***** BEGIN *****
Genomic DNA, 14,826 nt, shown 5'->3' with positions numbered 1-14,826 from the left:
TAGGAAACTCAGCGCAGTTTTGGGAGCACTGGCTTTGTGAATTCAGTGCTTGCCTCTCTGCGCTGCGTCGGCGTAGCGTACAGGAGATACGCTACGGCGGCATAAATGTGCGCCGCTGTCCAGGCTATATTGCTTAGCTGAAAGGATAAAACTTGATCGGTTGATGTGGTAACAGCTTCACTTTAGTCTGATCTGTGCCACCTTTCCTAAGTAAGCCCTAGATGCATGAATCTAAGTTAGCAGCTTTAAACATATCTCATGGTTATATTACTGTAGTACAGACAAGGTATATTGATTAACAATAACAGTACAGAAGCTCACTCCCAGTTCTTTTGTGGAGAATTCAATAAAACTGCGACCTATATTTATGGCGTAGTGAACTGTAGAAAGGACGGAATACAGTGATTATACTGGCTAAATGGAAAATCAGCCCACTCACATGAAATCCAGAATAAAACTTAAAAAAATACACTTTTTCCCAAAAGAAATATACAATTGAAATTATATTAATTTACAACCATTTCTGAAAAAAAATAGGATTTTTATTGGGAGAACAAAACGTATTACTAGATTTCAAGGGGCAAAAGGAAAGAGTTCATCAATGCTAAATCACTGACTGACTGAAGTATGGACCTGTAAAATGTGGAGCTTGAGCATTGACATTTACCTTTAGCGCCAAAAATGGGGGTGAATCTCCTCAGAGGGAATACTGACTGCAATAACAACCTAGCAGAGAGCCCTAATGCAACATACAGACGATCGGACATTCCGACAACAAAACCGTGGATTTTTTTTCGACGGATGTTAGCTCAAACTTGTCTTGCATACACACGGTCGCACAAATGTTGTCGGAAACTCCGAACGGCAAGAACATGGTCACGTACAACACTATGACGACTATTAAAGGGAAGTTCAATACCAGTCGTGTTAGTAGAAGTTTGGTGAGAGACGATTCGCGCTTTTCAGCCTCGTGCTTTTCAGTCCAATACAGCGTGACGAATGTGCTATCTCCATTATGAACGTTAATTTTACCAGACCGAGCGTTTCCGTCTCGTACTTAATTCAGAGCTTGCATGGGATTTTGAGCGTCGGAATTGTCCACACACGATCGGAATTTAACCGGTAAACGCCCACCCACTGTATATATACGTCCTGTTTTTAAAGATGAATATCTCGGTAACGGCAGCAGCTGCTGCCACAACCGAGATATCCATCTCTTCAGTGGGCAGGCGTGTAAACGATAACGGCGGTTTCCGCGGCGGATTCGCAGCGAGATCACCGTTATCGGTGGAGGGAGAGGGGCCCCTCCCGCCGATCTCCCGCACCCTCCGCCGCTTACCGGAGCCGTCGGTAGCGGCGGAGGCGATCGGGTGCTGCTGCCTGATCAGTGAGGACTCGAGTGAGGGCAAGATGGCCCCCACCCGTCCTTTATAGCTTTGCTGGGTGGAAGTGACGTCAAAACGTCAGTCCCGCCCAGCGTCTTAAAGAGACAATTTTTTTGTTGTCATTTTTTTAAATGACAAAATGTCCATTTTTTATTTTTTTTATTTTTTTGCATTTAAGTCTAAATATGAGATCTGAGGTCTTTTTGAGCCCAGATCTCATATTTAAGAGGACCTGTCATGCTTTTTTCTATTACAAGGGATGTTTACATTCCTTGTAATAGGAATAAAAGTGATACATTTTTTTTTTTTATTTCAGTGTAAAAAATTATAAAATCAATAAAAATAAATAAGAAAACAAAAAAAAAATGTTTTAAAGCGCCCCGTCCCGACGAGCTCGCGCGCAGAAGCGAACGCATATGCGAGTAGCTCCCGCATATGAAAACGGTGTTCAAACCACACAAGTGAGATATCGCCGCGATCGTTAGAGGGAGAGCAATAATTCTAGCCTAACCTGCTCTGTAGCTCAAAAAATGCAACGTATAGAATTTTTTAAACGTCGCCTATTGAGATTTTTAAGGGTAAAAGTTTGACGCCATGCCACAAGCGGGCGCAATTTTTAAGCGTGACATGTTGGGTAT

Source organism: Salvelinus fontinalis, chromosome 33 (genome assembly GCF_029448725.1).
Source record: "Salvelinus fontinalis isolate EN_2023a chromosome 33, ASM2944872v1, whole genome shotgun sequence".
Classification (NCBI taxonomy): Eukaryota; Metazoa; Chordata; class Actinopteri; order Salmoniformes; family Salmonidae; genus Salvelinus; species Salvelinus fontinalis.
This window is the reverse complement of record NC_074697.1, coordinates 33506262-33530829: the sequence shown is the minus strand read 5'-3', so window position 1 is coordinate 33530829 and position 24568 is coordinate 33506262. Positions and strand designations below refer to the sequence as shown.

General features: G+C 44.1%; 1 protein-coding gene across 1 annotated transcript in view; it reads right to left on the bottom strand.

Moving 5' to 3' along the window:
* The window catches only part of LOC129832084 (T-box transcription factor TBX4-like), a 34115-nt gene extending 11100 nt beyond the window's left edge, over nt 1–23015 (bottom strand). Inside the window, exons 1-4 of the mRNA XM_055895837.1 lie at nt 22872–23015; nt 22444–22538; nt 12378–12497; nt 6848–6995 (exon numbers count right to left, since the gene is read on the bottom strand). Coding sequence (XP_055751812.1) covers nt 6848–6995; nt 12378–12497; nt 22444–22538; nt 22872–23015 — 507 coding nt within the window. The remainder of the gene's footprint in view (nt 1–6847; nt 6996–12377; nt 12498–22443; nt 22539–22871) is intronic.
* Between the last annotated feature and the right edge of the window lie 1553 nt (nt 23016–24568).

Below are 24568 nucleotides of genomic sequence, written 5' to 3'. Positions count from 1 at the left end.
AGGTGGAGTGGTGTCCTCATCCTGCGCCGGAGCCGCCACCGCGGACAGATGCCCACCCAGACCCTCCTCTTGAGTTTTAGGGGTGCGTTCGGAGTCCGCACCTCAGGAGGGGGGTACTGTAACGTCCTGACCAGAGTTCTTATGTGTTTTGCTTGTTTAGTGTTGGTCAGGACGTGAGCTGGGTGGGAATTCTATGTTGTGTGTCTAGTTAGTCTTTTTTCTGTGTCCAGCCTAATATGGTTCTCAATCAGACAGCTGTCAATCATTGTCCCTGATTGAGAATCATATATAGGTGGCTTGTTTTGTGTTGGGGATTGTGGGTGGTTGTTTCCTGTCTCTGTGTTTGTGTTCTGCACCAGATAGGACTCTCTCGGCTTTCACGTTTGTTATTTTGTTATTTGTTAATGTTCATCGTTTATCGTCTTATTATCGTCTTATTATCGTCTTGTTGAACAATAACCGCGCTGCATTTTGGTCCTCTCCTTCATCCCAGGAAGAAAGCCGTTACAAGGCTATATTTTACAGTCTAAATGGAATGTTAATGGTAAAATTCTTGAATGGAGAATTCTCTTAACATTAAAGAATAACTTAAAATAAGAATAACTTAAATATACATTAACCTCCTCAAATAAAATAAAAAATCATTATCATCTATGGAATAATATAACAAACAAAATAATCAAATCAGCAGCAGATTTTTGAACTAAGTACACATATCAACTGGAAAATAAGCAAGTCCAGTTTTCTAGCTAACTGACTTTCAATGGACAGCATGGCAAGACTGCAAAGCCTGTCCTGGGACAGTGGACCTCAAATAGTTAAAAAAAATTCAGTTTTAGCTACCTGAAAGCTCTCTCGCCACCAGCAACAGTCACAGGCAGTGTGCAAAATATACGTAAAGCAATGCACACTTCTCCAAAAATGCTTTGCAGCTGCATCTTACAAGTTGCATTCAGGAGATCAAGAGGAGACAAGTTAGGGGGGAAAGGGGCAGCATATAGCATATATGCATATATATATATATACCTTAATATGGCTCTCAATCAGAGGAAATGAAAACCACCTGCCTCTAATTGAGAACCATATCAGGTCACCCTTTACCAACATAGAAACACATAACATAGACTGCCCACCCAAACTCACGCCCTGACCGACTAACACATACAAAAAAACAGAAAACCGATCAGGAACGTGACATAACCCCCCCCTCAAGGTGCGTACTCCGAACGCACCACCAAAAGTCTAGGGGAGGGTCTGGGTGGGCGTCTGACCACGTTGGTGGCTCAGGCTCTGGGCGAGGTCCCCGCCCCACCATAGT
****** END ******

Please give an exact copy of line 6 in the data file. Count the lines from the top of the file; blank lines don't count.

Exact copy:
This window is the reverse complement of record NC_074697.1, coordinates 33506262-33530829: the sequence shown is the minus strand read 5'-3', so window position 1 is coordinate 33530829 and position 24568 is coordinate 33506262. Positions and strand designations below refer to the sequence as shown.